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Jane Wolff to Present New Directions in EcoPlanning Annual Lecture at Harvard Museum of Natural History on April 28, 2010

Jane Wolff (Harvard GSD, ’92), director of the landscape architecture program at the University of Toronto, will be the annual speaker in the endowed  lecture series New Directions in EcoPlanning at the Harvard Museum of Natural History. 

Ms. Wolff’s lecture, "Defining an Environmental Vocabulary " will take place on Wednesday, April 28  at 6:00 pm in the museum’s Geological Lecture Hall at 24 Oxford Street, Cambridge. The lecture is free and open to the public.

Ms. Wolff’s lecture will address the intersection of ecology, design, public education, and grassroots advocacy in intensely inhabited landscapes. She’ll discuss her work in places like San Francisco Bay, the California Delta, and New Orleans, where ongoing interactions between nature and cultural intervention have produced complicated ecological circumstances. Her goal is to develop an environmental vocabulary that can be shared by planners, scientists, and citizens alike—as they contemplate plans for the future of their communities. 

Professor Charles Waldheim, Chair of the Department of Landscape Architecture at the Harvard Graduate School of Design says of Jane Wolff: “Jane Wolff has emerged as among the strongest voices of her generation in the field of landscape architecture. Her work clearly articulates the complex and contradictory conditions for contested landscapes under pressure from rapid urbanization, deteriorating public infrastructures, increased demands for local agricultural production, and destination economies of recreation and leisure.  Her groundbreaking book Delta Primer describes the Sacramento-San Joaquin River Delta as a case study in the competition for, protection from, and protection of, water.” 

The Harvard Museum of Natural History’s lecture series honors an individual who is making outstanding contributions to the integration of biology, conservation biology and ecology and the fields of land-use and environmental planning, architecture, and related sectors. The inaugural speaker in 2009 was Kristina Hill, Director of the Program in Landscape Architecture at the University of Virginia. Watch Hill’s lecture, Designing the Urban Ark: Biodiversity and the Future of Cities online.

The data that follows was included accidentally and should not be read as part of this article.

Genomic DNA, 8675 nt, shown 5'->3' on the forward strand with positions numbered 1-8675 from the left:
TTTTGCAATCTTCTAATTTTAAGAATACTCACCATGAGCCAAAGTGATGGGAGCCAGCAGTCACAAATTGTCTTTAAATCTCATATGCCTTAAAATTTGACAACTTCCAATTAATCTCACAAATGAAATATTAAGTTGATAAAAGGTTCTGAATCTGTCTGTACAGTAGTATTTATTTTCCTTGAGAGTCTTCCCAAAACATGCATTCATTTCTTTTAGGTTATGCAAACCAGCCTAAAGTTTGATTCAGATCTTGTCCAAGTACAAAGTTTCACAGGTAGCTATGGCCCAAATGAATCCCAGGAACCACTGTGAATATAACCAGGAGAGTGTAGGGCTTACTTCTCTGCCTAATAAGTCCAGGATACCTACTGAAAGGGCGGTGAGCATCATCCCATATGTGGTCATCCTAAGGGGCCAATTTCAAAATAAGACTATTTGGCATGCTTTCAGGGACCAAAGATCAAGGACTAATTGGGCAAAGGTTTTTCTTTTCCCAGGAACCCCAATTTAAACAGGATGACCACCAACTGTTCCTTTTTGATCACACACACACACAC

New Directions in EcoPlanning
New Directions in EcoPlanning is supported by a generous gift from Michael V. Dyett, Harvard Class of 1968, who received his Masters in Regional Planning from the Harvard University Graduate School of Design in 1972, and his wife architect Heidi Richardson. Mr. Dyett is a principal of Dyett & Bhatia, urban and regional planners in San Francisco, and one of the country's leading experts in general plans, growth management, and transit-oriented land use planning.

“In the face of environmental challenges, integrating ecological principles is increasingly critical to sustainable planning in both urban and rural settings.” commented Elisabeth Werby, Executive Director of the Harvard Museum of Natural History. “We are so pleased that Michael Dyett and Heidi Richardson have enabled the museum to bring attention to those working at the forefront of these issues.” 


Jane Wolff
Jane Wolff is director of the landscape architecture program and associate professor at the University of Toronto’s John H. Daniels Faculty of Architecture, Landscape, and Design. She was previously an assistant professor at Washington University in Saint Louis and at the Ohio State University, and in 2006, she served as Beatrix Farrand distinguished visiting professor at the University of California, Berkeley. She received her undergraduate education at Harvard and Radcliffe Colleges, where her field of concentration was visual and environmental studies, and her graduate education at the Harvard Graduate School of Design, where she studied landscape architecture.

Ms. Wolff is the author of Delta Primer: a field guide to the California Delta, published by William Stout Publishers in 2003. Her current projects include a graphic book about the urban ecology of Saint Louis; development of content for a new Bay Observatory at the Exploratorium, a science museum in San Francisco; and design and advocacy initiatives with several New Orleans organizations, including Longue Vue House and Gardens, Dutch Dialogues, and Make It Right. She has also written about the history of land reclamation in the Netherlands, the landscape design projects of the Tennessee Valley Authority, and the political and ethnographic implications of Gertrude Jekyll’s gardens and gardening books. Her work has been supported by two Fulbright scholarships, the Graduate School of Design’s Charles Eliot travelling fellowship, and grants from the Graham Foundation for Advanced Study in the Visual Arts, the LEF Foundation, and the Great Valley Center.


Harvard Museum of Natural History
With a mission to enhance public understanding and appreciation of the natural world and the human place in it, the Harvard Museum of Natural History draws on the University’s collections and research to present a historic and interdisciplinary exploration of science and nature. More than 180,000 visitors annually make it the University’s most-visited museum.

Open daily, the Harvard Museum of Natural History is located at 26 Oxford Street, a short walk from the Harvard Square Red Line T station. The museum is handicapped accessible. For general information see the plan your visit page or call 617-495-3045.

The press release is available for download in pdf format.